The Brooklyn Eagle — Thursday, December 10, 1953:
Hopeful Developments in Trouble Spots
In at least two centers of prolonged and dangerous international controversy there are signs of a simmering down of tempers and eventual adjustment of differences. Iran and Britain have announced renewal of diplomatic relations, broken off when Mossadegh took over the oil industry, and Italy and Yugoslavia at last have agreed to “normalize” their frontiers.
These are encouraging developments, giving substance to the conviction that all disputes between nations, regardless of how serious, lend themselves to settlement through peaceful and orderly processes when there is a sincere and firm will to reach an understanding.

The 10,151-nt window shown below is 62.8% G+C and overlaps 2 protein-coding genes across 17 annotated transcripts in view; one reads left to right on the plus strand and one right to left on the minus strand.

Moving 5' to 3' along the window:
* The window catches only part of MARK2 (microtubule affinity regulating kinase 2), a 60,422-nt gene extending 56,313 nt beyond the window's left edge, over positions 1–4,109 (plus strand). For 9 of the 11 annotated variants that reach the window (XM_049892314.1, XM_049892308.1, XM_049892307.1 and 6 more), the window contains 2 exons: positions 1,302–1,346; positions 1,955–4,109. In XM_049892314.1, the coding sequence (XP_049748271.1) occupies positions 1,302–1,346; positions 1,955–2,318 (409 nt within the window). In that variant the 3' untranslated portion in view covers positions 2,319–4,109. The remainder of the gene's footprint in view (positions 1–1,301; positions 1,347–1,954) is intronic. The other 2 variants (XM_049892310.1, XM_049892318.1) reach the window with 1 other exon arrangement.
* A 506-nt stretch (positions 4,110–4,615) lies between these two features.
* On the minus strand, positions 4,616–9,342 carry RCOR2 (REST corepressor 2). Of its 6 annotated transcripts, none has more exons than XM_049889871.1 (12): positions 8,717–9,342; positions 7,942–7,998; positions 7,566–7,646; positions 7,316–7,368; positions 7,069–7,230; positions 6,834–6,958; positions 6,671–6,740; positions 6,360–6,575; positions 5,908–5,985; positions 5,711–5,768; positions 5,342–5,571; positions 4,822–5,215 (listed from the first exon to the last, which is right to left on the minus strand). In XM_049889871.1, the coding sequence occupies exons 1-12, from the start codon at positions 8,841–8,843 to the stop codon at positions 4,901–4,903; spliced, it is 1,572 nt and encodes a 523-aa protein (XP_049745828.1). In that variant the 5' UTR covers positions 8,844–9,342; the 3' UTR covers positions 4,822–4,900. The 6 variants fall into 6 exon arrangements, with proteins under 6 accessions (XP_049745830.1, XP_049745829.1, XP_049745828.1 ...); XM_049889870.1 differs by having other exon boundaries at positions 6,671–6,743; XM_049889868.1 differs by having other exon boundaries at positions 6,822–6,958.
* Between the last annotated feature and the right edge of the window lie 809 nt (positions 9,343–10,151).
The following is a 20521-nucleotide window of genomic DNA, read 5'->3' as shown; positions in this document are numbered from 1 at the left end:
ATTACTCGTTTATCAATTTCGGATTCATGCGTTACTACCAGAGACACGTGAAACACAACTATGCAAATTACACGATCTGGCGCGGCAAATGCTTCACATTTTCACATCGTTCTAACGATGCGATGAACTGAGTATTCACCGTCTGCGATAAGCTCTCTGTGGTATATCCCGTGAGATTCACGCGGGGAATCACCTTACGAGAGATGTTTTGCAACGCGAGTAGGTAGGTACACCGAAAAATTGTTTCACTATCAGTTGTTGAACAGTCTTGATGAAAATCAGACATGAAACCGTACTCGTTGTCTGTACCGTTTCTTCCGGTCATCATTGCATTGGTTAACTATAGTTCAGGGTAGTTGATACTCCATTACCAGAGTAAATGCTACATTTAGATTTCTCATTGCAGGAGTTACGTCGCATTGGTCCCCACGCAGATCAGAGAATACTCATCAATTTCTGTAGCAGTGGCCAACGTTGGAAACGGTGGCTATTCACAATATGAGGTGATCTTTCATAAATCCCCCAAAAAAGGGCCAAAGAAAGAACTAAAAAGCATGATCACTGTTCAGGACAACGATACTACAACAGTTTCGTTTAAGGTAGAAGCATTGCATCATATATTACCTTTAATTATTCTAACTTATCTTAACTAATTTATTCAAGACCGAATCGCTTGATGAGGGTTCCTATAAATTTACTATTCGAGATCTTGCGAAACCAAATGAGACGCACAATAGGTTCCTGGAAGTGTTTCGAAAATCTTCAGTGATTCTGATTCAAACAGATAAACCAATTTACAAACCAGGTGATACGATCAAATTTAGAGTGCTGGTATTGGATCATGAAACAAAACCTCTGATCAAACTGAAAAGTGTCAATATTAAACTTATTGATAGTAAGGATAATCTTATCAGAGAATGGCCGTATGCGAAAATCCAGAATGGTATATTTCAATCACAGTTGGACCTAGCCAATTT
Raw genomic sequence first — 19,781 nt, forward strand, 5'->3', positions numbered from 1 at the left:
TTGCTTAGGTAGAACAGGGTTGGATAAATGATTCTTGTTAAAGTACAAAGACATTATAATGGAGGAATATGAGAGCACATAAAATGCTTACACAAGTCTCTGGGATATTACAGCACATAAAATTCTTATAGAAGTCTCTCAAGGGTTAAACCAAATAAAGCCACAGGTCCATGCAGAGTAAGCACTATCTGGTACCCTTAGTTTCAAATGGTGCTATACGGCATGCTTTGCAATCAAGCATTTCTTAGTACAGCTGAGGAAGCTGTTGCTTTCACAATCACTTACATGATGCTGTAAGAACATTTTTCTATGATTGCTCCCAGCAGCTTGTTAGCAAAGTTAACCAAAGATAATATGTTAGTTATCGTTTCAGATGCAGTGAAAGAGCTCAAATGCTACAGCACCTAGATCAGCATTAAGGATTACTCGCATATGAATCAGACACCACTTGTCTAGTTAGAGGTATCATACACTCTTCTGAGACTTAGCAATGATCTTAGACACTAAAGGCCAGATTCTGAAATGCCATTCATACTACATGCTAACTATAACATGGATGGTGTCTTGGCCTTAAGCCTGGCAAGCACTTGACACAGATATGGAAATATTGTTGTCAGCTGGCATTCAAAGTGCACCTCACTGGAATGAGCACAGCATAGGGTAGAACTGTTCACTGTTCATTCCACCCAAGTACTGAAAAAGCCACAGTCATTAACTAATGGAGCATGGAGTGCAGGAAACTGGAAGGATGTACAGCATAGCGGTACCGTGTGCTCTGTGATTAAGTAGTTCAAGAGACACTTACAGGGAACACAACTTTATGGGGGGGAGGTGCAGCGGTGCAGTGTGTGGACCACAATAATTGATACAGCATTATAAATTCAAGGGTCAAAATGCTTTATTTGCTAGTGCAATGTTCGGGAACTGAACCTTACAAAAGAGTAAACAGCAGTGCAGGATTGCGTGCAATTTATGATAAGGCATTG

Following agreement by the Big Three in Bermuda to defer transfer of British-American authority in Trieste’s Zone A until after a five-power conference on Trieste's future, both principals to the dispute have shown evidences of good faith. Troop reinforcements rushed to the frontiers when the crisis was acute are being withdrawn by Italy and Yugoslavia, and the atmosphere is again one of peace.
What the final settlement will be remains to be seen. The change in the setting from one of bloody riots, troop movements, threats and intense Communist activity to one of peace and order holds the hope that the proposed five-power conference will come up with a settlement.
All is not clear sailing in Iran even though diplomatic relations between Tehran and London have been restored. Nationalization is an accomplished fact and cannot be altered. The amount that the Anglo-Iranian Company should be paid for the properties seized remains to be determined, while General Zahedi, successor to the hapless Mossadegh, must deal with the dissident factions hostile to the resumption of good relations with Britain.
The Iranian situation is in hand, however, and the way is prepared for a return to normal conditions, including the functioning of an industry essential to the nation's economic survival.